Next-Generation Cities and Transportation

This course provides a foundation in the principles and practices of next-generation transportation and its role in advancing liveable and sustainable cities of the future.

Our current transportation system will undergo significant change, responding to climate, energy, technology, and cultural and economic shifts. Next-generation transportation anticipates these changes and advances multi-modal solutions that balance mobility and accessibility for people and goods.

The aspiration of next-generation transportation is this: people accessing most of their daily needs within walking distance while maintaining the social and economic benefits of being tied to larger region. At the same time, the transportation system should ensure effective goods movement. Next-generation solutions look at least five years out, and so are innovative and yet applicable today.

Currently not available for registration.

This online course begins on the first date listed and ends six days after the last date listed. The interim dates/times are not the actual online class times.

What will I learn?

By the end of this course, you should be able to do the following:

  • Describe key components of a sustainable city of the future as well as the role of transportation and technology in realizing that future.
  • Understand the history and current realities of transport and urban form as well as current trends affecting modal choice.
  • Appreciate the relationship between transportation and land-use planning.
  • Identify key problems with conventional transportation planning.
  • Develop a persuasive case explaining how next-generation transportation can help realize the social, economic and environmental components of sustainable cities.
  • Compare and contrast next-generation transportation concepts with conventional approaches.
  • Understand key trends driving transportation planning and its impact for the future.
  • Demonstrate comprehension of the key principles and measures of success for a range of modal choices including pedestrians, cycling, transit, cars and goods movement.
  • Critically evaluate best practices of planning and design for different modes.
  • Demonstrate your understanding of components of multi-modal transportation at different geographic scales, from the region to the site, and critically analyze best-practice examples.
  • Develop an appreciation for key implementation challenges as well as the roles and worldviews of various players in politics and funding, planning and design.
  • Evaluate current processes for advancing multi-modal transportation.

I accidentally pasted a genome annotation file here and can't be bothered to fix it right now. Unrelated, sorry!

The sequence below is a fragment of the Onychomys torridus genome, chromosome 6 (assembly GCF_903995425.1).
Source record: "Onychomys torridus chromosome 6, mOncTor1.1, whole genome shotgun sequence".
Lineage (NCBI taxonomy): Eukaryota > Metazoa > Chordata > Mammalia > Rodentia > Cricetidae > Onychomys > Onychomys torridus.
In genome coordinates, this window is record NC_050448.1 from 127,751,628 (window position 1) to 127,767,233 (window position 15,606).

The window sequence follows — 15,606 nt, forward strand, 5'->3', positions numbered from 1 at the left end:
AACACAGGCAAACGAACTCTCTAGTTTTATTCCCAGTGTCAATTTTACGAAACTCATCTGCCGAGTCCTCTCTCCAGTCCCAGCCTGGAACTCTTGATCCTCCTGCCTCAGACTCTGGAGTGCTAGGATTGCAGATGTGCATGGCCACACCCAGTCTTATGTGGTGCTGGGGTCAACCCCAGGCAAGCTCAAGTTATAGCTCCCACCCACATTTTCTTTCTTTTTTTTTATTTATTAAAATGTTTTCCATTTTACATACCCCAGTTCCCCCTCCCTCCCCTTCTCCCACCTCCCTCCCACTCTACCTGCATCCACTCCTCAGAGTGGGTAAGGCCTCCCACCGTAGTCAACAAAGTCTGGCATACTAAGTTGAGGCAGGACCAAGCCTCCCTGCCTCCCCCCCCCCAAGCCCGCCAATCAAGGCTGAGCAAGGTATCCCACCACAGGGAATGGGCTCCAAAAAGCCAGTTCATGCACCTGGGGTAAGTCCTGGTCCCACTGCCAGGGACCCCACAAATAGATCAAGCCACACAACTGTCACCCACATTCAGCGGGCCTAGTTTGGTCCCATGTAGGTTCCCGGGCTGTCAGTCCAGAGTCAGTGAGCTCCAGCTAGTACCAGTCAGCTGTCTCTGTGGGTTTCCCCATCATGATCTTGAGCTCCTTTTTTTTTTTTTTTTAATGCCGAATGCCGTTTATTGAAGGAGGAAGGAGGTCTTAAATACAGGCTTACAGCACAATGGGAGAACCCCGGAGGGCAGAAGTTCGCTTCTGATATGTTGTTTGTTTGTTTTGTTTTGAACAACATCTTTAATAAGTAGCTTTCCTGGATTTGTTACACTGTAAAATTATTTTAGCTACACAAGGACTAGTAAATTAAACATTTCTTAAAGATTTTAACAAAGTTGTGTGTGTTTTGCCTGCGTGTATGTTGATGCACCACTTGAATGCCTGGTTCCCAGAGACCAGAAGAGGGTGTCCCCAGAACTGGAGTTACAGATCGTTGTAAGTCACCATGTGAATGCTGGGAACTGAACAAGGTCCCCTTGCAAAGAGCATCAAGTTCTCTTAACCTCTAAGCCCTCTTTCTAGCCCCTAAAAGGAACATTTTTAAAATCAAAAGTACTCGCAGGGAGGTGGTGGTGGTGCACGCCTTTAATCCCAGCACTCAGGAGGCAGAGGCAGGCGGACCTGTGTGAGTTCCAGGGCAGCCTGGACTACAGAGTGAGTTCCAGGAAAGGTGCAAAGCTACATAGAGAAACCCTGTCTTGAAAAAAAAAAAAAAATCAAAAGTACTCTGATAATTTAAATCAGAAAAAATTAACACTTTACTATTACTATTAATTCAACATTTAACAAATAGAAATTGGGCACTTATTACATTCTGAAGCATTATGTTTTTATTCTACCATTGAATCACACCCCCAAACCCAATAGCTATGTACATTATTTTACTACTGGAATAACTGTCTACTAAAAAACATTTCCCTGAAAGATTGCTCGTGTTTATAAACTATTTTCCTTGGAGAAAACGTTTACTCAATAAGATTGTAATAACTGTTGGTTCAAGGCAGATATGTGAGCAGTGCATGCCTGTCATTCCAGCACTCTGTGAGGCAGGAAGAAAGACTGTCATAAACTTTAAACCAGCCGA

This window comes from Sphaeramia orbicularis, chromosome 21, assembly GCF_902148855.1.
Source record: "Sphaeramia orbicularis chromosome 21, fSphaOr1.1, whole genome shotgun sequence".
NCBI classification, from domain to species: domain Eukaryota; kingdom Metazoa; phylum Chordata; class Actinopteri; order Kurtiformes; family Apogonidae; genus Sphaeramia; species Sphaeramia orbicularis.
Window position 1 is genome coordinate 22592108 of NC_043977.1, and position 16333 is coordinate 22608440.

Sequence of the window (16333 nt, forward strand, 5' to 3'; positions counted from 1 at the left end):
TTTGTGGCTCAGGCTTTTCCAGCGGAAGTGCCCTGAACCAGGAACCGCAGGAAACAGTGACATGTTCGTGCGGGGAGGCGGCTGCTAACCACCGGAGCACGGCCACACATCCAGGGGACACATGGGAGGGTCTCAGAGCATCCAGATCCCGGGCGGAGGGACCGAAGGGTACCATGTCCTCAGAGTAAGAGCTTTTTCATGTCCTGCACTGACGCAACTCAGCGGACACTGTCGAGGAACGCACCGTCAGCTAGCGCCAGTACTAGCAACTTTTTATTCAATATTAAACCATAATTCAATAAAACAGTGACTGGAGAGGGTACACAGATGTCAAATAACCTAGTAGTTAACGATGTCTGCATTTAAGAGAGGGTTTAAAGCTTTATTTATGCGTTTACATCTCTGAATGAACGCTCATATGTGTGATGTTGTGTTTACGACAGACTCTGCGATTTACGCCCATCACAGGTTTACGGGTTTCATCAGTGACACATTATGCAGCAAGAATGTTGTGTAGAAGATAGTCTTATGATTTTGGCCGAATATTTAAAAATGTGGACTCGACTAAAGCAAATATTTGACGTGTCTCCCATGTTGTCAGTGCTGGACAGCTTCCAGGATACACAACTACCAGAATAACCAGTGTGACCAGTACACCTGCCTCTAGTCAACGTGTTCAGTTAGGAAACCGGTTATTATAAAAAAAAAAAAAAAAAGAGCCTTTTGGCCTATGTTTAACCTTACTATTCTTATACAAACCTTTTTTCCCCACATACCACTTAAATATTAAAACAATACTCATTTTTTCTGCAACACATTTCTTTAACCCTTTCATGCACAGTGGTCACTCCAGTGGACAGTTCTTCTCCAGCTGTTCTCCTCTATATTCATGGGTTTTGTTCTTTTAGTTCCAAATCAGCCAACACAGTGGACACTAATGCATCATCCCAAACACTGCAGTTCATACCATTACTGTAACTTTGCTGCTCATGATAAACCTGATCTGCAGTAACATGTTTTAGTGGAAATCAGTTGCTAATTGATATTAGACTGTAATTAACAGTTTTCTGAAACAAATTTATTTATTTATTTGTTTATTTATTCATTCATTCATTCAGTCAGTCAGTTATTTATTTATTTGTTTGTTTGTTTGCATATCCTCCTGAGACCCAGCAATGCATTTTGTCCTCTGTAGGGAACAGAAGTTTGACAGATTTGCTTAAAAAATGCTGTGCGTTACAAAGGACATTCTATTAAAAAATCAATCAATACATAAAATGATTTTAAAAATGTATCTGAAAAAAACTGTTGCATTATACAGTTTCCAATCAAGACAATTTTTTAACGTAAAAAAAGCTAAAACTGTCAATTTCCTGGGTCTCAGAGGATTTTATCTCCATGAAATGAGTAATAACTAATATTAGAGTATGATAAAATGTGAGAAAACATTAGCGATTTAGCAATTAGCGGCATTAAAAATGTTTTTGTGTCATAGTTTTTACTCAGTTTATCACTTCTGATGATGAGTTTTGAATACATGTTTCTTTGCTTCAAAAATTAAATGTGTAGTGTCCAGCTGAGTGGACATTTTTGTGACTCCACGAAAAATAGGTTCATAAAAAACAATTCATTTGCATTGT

• Apply what you learn to develop an improved process that would advance next-generation transportation at four geographic scales: regions, networks, neighbourhoods/corridors or sites.
  • Apply what you learn about governance and funding concepts to identify strategies for shifting the roles and perspective of key players.

View a sample course agenda (PDF)

How will I learn?

This is a 12-week online course. You will work within scheduled start and end dates, as well as assignment timelines. In some cases, your study schedule will be entirely up to you. In other instances, you may need to meet online with your class at a specific time.

Expect to spend approximately six to eight hours per week on coursework, which will consist of the following:

  • Reading online material
  • Watching pre-recorded lecture videos
  • Real-time lectures and discussions
  • Asynchronous discussions
  • Small-group projects
  • Independent assignments

How will I be evaluated?

Your grade will be based on exercises, active participation in discussions, individual and group assignments, and a final assignment. All assignments will build upon the real-world experience mid-career professionals like you bring to continuing education.

Hardware and software requirements

In this course, you will work and communicate online. We will deliver the course materials and communication tools to you using SFU's online course management system, Canvas. You will receive details and access instructions the week before the course begins.

Technical requirements:

Professional development credits

AIBC CES participants, PIBC members and BCSLA members may self-report for continuing education learning unit consideration. 

New Zealand Planning Institute members receive 25 CPD points.